Baytouch's position on the enhanced web security standards

Tuesday, 9 Febuary 2015

At Baytouch, we take our systems’ security and protection of our clients’ data with the utmost seriousness so this briefing details how web security is evolving and being enhanced, because it might catch some of our clients unawares.

With the increasing focus on web security across the board, commercial companies are aiming to maintain the public’s confidence in secure online systems that are the heart of our commercial and personal lives as well as prevent unwarranted prying on our web activities by security agencies the world over, so it seems overnight that there is a concerted effort going on by many stakeholders to ramp up web security.

Java updates

With Java which is used within our systems as a platform agnostic enabling program for the check out/check in, version control and edit-in-line functionality, the authors, Oracle Corpration, release regular updates and the browser providers almost immediately "demand" you implement the update. There may have been leeway in the past to run with older versions but this is no longer the case, so in order to be able edit Microsoft Office documents through a web browser which Baytouch has facilitated with Java - the only other technology to do this with would be Microsoft's ActiveX which limits browser support where Microsoft's IE is no longer all-dominant on the web.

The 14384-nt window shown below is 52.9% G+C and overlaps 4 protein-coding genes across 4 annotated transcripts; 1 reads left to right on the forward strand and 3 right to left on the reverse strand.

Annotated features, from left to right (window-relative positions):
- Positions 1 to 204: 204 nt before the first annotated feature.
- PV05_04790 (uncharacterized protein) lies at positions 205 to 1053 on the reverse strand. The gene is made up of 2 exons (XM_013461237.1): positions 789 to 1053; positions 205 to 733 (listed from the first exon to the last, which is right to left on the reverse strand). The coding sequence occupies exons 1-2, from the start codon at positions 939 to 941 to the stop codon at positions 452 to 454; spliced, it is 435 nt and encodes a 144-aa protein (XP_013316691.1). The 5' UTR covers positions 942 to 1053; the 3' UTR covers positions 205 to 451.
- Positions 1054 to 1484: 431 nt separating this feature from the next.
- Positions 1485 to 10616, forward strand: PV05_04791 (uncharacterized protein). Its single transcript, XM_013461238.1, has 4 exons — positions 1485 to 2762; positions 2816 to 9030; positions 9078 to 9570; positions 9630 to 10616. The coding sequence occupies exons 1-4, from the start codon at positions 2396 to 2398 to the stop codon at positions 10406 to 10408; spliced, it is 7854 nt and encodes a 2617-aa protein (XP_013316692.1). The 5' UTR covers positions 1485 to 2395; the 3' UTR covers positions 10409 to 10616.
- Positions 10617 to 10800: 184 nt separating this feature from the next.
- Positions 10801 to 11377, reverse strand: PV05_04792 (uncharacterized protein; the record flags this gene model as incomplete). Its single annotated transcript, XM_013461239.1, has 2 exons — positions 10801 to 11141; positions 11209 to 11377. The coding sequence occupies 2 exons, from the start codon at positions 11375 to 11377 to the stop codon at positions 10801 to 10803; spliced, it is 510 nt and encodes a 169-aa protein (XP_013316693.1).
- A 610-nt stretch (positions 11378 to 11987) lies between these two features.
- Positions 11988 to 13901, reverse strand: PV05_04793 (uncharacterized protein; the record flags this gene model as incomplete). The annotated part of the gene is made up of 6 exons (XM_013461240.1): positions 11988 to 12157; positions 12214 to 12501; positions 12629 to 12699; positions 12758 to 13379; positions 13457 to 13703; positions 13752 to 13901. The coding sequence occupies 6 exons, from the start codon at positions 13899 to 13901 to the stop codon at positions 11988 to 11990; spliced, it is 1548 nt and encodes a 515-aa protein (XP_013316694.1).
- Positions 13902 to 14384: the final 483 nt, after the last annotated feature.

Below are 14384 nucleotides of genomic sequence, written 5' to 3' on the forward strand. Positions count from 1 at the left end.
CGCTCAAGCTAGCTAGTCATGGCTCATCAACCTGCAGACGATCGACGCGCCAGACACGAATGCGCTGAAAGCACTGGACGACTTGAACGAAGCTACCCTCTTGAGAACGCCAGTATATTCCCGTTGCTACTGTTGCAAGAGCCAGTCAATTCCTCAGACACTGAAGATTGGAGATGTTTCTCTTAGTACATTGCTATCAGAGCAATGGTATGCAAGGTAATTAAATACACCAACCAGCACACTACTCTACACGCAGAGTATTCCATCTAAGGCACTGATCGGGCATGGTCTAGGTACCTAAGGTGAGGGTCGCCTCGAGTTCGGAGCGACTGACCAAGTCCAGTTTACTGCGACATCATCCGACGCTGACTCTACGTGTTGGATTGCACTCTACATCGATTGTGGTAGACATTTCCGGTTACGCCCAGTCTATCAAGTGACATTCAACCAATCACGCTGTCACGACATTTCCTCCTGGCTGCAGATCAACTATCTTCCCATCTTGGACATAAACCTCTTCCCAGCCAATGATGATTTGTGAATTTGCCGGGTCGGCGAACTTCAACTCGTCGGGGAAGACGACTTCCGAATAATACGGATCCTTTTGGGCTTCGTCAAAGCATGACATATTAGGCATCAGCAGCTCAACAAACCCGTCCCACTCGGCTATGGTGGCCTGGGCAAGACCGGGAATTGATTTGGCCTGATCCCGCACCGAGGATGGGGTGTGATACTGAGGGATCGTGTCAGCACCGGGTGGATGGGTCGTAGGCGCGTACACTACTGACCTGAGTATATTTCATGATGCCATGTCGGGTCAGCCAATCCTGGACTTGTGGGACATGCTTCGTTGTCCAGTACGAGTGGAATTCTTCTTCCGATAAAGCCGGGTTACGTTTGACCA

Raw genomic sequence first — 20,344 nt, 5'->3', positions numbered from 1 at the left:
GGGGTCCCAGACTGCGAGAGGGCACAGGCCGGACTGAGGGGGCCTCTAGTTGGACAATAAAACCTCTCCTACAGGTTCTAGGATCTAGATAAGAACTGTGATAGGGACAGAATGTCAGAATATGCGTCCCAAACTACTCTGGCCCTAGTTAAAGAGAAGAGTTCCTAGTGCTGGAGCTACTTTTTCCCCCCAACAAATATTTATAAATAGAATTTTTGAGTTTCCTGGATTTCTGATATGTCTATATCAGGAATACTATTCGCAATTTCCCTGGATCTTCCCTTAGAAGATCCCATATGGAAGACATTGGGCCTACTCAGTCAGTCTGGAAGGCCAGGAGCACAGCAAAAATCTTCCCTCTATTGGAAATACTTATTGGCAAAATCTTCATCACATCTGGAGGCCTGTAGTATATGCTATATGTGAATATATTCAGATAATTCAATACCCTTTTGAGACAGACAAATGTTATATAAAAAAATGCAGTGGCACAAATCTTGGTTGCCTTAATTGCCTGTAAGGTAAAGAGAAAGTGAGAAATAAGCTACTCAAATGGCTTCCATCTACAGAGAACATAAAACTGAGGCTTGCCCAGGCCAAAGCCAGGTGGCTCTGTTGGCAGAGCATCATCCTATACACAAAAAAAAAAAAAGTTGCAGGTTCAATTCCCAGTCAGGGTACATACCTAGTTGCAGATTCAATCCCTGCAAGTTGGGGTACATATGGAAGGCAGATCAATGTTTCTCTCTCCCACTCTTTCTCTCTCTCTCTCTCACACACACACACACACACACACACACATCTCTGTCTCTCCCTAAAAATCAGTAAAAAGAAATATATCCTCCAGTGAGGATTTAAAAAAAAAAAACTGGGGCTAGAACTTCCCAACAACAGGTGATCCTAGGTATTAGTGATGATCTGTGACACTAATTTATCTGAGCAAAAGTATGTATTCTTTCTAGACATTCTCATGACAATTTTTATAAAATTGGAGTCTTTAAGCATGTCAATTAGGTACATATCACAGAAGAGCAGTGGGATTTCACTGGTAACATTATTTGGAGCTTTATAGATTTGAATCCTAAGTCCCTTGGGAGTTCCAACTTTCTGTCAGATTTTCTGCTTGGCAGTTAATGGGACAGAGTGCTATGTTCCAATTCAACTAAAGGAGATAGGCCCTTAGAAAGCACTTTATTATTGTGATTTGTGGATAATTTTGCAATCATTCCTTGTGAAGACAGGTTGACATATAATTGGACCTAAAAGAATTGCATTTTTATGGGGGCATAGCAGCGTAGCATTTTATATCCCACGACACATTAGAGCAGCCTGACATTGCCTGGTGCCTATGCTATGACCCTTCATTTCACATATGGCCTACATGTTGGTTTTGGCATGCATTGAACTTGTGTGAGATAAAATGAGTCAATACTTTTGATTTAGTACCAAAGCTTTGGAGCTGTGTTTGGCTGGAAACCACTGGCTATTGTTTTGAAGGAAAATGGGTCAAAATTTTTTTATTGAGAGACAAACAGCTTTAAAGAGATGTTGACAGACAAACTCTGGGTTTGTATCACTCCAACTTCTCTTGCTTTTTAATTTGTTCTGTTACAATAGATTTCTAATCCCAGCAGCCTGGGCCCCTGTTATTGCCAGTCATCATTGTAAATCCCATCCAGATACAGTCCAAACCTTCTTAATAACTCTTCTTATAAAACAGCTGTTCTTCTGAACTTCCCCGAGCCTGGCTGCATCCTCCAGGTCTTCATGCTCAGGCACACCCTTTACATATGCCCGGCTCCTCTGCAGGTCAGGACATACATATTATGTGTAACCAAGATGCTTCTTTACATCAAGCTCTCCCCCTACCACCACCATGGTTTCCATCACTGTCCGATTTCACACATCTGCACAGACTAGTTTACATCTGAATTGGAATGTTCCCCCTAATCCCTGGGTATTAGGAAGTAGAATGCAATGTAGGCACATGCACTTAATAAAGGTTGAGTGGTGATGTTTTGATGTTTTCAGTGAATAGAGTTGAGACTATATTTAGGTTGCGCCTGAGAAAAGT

SSL Certifcates and the move from SHA-1 to the SHA-2 standard

And there are other changes we are undertaking behind the scenes to do with the SSL certificates that protect our websites.

To cut to the chase, Google is driving the move to stronger keys, which cost (us) more if we want the "green bar" in the browser (see link below) and any ordinary website without an SSL key be demoted in Google's search rankings to oblivion.

Furthermore, if you are using Google Chrome, you will find over a period of the next year or so that they will actually deprecate weak SSL certificates by flagging them in Chrome, then eventually preventing you from getting on to a weakly SSL-protected website.

As this article clearly articulates:

    "By rolling out a staged set of warnings, Google is declaring a slow-motion emergency, and hurrying people to update their websites before things get worse. That's a good thing, because SHA-1 (a "crackable" encryption key set) has got to go, and no one else is taking it as seriously as it deserves."

Technical, we know, but rest assured, Baytouch is fully up to speed with what is happening and is taking the appropriate steps to implement and secure our clients' websites to the highest standards.

For their part, clients and users of Baytouch systems, and many others, must appreciate that the days of running 6+ year old PC operating systems - we're looking at you, XP FP3 users - and the now outdated browsers IE7 and IE8 ceasing to be supported early next year, are now history.

If you want unfettered access to Internet resources, you will be forced to upgrade your systems far more frequently and keep in step with all upgrades available for your particular PC setup, Java, browser, operating system, et al.

So there we have it, clients complaining that their access to Baytouch systems has ceased with security error warnings might be that they need to upgrade some element of their system.

In the meantime, if you have any questions or concerns, please don't hesitate to contact Baytouch.